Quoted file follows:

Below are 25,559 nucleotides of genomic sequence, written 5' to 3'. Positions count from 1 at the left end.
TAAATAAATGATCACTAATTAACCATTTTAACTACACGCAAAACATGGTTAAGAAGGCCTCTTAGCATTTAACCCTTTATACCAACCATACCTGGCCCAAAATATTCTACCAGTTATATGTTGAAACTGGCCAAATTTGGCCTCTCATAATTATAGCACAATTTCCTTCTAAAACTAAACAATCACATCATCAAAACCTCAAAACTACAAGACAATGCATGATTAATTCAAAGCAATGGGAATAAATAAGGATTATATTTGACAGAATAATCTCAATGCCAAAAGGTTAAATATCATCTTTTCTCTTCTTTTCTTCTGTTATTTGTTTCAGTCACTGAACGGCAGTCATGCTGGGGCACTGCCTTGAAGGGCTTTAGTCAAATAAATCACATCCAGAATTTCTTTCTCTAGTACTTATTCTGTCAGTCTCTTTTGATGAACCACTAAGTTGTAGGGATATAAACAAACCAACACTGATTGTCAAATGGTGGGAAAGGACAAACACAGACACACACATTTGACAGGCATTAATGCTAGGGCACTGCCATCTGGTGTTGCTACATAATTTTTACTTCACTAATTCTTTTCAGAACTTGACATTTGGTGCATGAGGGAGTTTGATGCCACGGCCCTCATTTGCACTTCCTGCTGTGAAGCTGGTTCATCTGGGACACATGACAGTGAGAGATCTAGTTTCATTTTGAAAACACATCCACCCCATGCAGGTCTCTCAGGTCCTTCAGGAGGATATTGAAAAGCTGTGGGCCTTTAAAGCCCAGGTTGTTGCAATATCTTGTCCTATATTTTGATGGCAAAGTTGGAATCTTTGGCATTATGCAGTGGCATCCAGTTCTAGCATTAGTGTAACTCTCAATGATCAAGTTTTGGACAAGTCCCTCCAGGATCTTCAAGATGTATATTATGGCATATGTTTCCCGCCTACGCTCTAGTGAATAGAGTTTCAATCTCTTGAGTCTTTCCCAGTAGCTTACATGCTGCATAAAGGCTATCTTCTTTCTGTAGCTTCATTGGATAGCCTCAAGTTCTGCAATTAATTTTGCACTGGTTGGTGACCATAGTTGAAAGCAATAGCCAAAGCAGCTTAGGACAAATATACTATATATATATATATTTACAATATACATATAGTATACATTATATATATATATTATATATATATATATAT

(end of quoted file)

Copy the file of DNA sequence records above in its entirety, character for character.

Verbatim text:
Below are 25,559 nucleotides of genomic sequence, written 5' to 3'. Positions count from 1 at the left end.
TAAATAAATGATCACTAATTAACCATTTTAACTACACGCAAAACATGGTTAAGAAGGCCTCTTAGCATTTAACCCTTTATACCAACCATACCTGGCCCAAAATATTCTACCAGTTATATGTTGAAACTGGCCAAATTTGGCCTCTCATAATTATAGCACAATTTCCTTCTAAAACTAAACAATCACATCATCAAAACCTCAAAACTACAAGACAATGCATGATTAATTCAAAGCAATGGGAATAAATAAGGATTATATTTGACAGAATAATCTCAATGCCAAAAGGTTAAATATCATCTTTTCTCTTCTTTTCTTCTGTTATTTGTTTCAGTCACTGAACGGCAGTCATGCTGGGGCACTGCCTTGAAGGGCTTTAGTCAAATAAATCACATCCAGAATTTCTTTCTCTAGTACTTATTCTGTCAGTCTCTTTTGATGAACCACTAAGTTGTAGGGATATAAACAAACCAACACTGATTGTCAAATGGTGGGAAAGGACAAACACAGACACACACATTTGACAGGCATTAATGCTAGGGCACTGCCATCTGGTGTTGCTACATAATTTTTACTTCACTAATTCTTTTCAGAACTTGACATTTGGTGCATGAGGGAGTTTGATGCCACGGCCCTCATTTGCACTTCCTGCTGTGAAGCTGGTTCATCTGGGACACATGACAGTGAGAGATCTAGTTTCATTTTGAAAACACATCCACCCCATGCAGGTCTCTCAGGTCCTTCAGGAGGATATTGAAAAGCTGTGGGCCTTTAAAGCCCAGGTTGTTGCAATATCTTGTCCTATATTTTGATGGCAAAGTTGGAATCTTTGGCATTATGCAGTGGCATCCAGTTCTAGCATTAGTGTAACTCTCAATGATCAAGTTTTGGACAAGTCCCTCCAGGATCTTCAAGATGTATATTATGGCATATGTTTCCCGCCTACGCTCTAGTGAATAGAGTTTCAATCTCTTGAGTCTTTCCCAGTAGCTTACATGCTGCATAAAGGCTATCTTCTTTCTGTAGCTTCATTGGATAGCCTCAAGTTCTGCAATTAATTTTGCACTGGTTGGTGACCATAGTTGAAAGCAATAGCCAAAGCAGCTTAGGACAAATATACTATATATATATATATTTACAATATACATATAGTATACATTATATATATATATTATATATATATATATAT